In my mind's eye, I keep visualizing the passengers of the ill-fated Comair Flight 5191 in the final seconds before they boarded last Sunday.
That morning, 50 people walked up a commuter jet stairway, inspired by the anticipation of excursions yet to come and valued people soon to see.
There was the wife who had coaxed her husband to fly to Alaska for a chance to see the whales.
A veteran Habitat for Humanity volunteer heading toward the Gulf Coast to put the Katrina-displaced back into homes.
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And one married couple from Japan who'd moved to the United States for his job. Together, the two were using the opportunity to absorb as much of America as possible. On Sunday, they were headed to Yosemite National Park to see the giant sequoias.
There is something life-affirming, almost romantic, in the mere act of showing up at the airport to catch a plane.
True, under the best of circumstances, the actual experience of flying on a commercial airplane these days is about as appealing as a trip to the orthodontist.
In a post-9/11 world, shoes, belts and coats come off in a mini-striptease required just to get past security.
Get through that, you are at the whim of airline schedules that often measure tardiness in hours. There is one immutable certainty of airline travel: If you're in a hurry, they're running late. If you're running late, they're maddeningly punctual.
Survive the habitual over-booking and get on the plane, and those flying coach (or commuter) with the common folk get the reward of sitting in an uncomfortably confined area with people you generally don't know elbowing into your personal space (and your ribs).
Yet, even with all that, people endure the experience because there is so much waiting at the other end of those flights.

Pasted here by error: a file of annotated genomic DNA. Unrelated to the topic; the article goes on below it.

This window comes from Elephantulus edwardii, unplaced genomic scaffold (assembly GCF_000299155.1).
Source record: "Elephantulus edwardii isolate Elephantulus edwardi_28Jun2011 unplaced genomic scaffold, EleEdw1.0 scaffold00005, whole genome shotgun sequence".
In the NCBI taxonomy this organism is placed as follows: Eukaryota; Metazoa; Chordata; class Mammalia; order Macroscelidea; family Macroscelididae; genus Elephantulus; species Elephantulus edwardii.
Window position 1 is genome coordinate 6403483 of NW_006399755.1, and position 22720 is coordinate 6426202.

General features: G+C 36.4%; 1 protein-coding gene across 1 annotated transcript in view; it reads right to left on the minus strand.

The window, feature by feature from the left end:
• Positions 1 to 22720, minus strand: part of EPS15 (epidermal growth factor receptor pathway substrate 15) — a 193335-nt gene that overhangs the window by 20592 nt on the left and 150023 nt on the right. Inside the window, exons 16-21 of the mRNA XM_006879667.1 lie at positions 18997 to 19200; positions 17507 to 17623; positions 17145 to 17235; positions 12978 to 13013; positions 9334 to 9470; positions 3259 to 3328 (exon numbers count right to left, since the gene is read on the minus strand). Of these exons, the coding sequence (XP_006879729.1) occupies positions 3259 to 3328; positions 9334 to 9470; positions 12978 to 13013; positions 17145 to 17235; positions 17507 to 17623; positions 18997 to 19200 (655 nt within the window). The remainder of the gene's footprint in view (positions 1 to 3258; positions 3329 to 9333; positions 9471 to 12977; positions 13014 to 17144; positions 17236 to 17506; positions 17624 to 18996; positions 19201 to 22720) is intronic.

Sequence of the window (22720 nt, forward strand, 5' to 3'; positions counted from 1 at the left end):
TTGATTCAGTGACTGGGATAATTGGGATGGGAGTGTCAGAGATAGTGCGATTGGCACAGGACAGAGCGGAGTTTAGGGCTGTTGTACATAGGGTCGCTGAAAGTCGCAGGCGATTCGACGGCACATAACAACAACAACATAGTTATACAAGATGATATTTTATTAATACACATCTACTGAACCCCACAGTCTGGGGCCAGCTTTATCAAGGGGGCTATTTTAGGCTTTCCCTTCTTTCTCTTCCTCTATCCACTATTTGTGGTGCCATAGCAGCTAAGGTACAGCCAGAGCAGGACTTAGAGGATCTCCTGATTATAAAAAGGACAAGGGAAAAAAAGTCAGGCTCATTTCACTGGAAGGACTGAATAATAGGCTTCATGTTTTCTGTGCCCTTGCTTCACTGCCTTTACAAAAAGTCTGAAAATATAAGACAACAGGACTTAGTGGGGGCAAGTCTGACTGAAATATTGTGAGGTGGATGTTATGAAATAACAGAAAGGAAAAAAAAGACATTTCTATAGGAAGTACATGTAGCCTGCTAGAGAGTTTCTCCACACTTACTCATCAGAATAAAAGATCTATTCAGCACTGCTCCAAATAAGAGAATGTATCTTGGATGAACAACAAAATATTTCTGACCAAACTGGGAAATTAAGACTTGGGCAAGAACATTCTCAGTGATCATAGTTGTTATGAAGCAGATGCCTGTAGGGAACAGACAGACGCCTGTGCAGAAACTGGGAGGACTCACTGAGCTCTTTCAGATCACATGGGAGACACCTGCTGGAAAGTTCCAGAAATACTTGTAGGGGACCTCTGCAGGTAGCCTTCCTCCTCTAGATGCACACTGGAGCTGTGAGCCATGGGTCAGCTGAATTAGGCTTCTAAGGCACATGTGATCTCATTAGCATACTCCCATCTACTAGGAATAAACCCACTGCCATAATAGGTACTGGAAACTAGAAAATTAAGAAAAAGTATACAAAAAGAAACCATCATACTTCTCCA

Thanks to the work of news reporters from this paper, we know what led most of the people that became the passengers of Flight 5191 up those plane stairs.
If we'd been at Blue Grass Airport in the pre-dawn blackness one week ago, we'd have seen a Richmond couple flying to Florida to get married on a beach.
A Stanford couple, wed 30 years but with the romantic spark still lit, headed to Aruba because he'd planned a loving getaway for her 50th birthday.
There were the newlyweds, the former UK baseball player and the Centre College cheerleader, only hours removed from a beautiful wedding and now bound for a honeymoon in Southern California.
We could have watched two cousins, flying to Miami together to catch a cruise.
Or another woman, going to Atlanta to meet up with her sister so they could head to Alaska for a cruise of their own.
You'd have seen a member of one of the most socially prominent families in Lexington flying to Florida to spend time with her daughters.
And a dutiful sister headed to Florida because her ailing brother and sister-in-law needed her help.
There was a grandmother traveling to Alabama because there were grandkids to spoil.
We could have watched the Danville man who was flying to Georgia to scout out a different life for his family, having decided to leave his native Kentucky behind for a new job and a fresh start in Atlanta.
You could have seen the16-year-old girl, a horse lover flying home to Kansas, excited at the prospect of getting a new animal to ride.
And we'd have watched a Florida man cutting short a golf trip to Kentucky for an earlier flight because the pull of having Sunday dinner with his wife and two small children apparently proved an irresistible call to home.
See, when the passengers of the doomed Comair 5191 walked up those steps, boarding an airplane was the least of what they were doing.
Making vital use of the time on Earth God gave them, they were taking their lives and going someplace.
They'll never get there now.
Honoring their example, you and I still can.